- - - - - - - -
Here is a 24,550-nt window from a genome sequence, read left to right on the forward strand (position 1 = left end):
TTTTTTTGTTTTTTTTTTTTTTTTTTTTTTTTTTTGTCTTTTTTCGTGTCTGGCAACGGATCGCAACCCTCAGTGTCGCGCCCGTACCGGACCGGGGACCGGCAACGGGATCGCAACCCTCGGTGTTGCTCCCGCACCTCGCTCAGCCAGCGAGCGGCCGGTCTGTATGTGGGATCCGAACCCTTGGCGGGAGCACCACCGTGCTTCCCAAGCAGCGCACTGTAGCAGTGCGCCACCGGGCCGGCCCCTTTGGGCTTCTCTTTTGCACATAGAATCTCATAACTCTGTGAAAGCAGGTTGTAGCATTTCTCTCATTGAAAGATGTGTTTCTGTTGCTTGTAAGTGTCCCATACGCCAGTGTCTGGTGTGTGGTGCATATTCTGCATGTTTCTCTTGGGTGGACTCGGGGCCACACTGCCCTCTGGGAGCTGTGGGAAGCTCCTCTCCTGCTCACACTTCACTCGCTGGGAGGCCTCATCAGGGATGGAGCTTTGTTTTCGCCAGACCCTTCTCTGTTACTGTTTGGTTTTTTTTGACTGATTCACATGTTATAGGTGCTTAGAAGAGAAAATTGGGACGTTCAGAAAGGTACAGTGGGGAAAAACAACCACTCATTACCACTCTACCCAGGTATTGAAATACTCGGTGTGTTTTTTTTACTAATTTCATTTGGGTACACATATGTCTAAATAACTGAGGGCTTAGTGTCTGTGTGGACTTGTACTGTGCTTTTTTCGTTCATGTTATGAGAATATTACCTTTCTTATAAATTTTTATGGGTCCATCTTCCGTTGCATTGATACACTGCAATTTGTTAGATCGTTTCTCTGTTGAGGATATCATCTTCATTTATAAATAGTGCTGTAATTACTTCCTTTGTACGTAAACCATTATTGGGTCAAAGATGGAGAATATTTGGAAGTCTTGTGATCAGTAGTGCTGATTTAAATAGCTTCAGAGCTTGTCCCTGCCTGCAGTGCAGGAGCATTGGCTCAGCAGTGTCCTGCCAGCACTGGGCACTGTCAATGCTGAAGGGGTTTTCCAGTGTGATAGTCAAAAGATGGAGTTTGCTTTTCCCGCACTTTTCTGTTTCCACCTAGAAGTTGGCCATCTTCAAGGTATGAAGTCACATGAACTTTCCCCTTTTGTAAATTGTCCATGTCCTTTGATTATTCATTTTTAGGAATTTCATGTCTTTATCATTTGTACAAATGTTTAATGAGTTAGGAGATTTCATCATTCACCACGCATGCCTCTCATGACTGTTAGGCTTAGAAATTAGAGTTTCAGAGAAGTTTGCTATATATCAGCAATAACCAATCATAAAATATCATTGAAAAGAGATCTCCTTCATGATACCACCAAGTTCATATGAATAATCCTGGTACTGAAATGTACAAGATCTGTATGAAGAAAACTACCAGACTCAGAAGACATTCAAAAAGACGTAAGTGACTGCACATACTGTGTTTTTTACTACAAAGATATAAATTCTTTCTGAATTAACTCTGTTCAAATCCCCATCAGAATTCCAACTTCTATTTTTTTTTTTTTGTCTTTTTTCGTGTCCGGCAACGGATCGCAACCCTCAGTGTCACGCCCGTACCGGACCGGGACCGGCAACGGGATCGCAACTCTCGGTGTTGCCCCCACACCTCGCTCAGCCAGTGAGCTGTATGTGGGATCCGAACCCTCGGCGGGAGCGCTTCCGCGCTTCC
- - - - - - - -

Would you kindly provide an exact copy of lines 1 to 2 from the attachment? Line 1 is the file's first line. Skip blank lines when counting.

Here is a 24,550-nt window from a genome sequence, read left to right on the forward strand (position 1 = left end):
TTTTTTTGTTTTTTTTTTTTTTTTTTTTTTTTTTTGTCTTTTTTCGTGTCTGGCAACGGATCGCAACCCTCAGTGTCGCGCCCGTACCGGACCGGGGACCGGCAACGGGATCGCAACCCTCGGTGTTGCTCCCGCACCTCGCTCAGCCAGCGAGCGGCCGGTCTGTATGTGGGATCCGAACCCTTGGCGGGAGCACCACCGTGCTTCCCAAGCAGCGCACTGTAGCAGTGCGCCACCGGGCCGGCCCCTTTGGGCTTCTCTTTTGCACATAGAATCTCATAACTCTGTGAAAGCAGGTTGTAGCATTTCTCTCATTGAAAGATGTGTTTCTGTTGCTTGTAAGTGTCCCATACGCCAGTGTCTGGTGTGTGGTGCATATTCTGCATGTTTCTCTTGGGTGGACTCGGGGCCACACTGCCCTCTGGGAGCTGTGGGAAGCTCCTCTCCTGCTCACACTTCACTCGCTGGGAGGCCTCATCAGGGATGGAGCTTTGTTTTCGCCAGACCCTTCTCTGTTACTGTTTGGTTTTTTTTGACTGATTCACATGTTATAGGTGCTTAGAAGAGAAAATTGGGACGTTCAGAAAGGTACAGTGGGGAAAAACAACCACTCATTACCACTCTACCCAGGTATTGAAATACTCGGTGTGTTTTTTTTACTAATTTCATTTGGGTACACATATGTCTAAATAACTGAGGGCTTAGTGTCTGTGTGGACTTGTACTGTGCTTTTTTCGTTCATGTTATGAGAATATTACCTTTCTTATAAATTTTTATGGGTCCATCTTCCGTTGCATTGATACACTGCAATTTGTTAGATCGTTTCTCTGTTGAGGATATCATCTTCATTTATAAATAGTGCTGTAATTACTTCCTTTGTACGTAAACCATTATTGGGTCAAAGATGGAGAATATTTGGAAGTCTTGTGATCAGTAGTGCTGATTTAAATAGCTTCAGAGCTTGTCCCTGCCTGCAGTGCAGGAGCATTGGCTCAGCAGTGTCCTGCCAGCACTGGGCACTGTCAATGCTGAAGGGGTTTTCCAGTGTGATAGTCAAAAGATGGAGTTTGCTTTTCCCGCACTTTTCTGTTTCCACCTAGAAGTTGGCCATCTTCAAGGTATGAAGTCACATGAACTTTCCCCTTTTGTAAATTGTCCATGTCCTTTGATTATTCATTTTTAGGAATTTCATGTCTTTATCATTTGTACAAATGTTTAATGAGTTAGGAGATTTCATCATTCACCACGCATGCCTCTCATGACTGTTAGGCTTAGAAATTAGAGTTTCAGAGAAGTTTGCTATATATCAGCAATAACCAATCATAAAATATCATTGAAAAGAGATCTCCTTCATGATACCACCAAGTTCATATGAATAATCCTGGTACTGAAATGTACAAGATCTGTATGAAGAAAACTACCAGACTCAGAAGACATTCAAAAAGACGTAAGTGACTGCACATACTGTGTTTTTTACTACAAAGATATAAATTCTTTCTGAATTAACTCTGTTCAAATCCCCATCAGAATTCCAACTTCTATTTTTTTTTTTTTGTCTTTTTTCGTGTCCGGCAACGGATCGCAACCCTCAGTGTCACGCCCGTACCGGACCGGGACCGGCAACGGGATCGCAACTCTCGGTGTTGCCCCCACACCTCGCTCAGCCAGTGAGCTGTATGTGGGATCCGAACCCTCGGCGGGAGCGCTTCCGCGCTTCC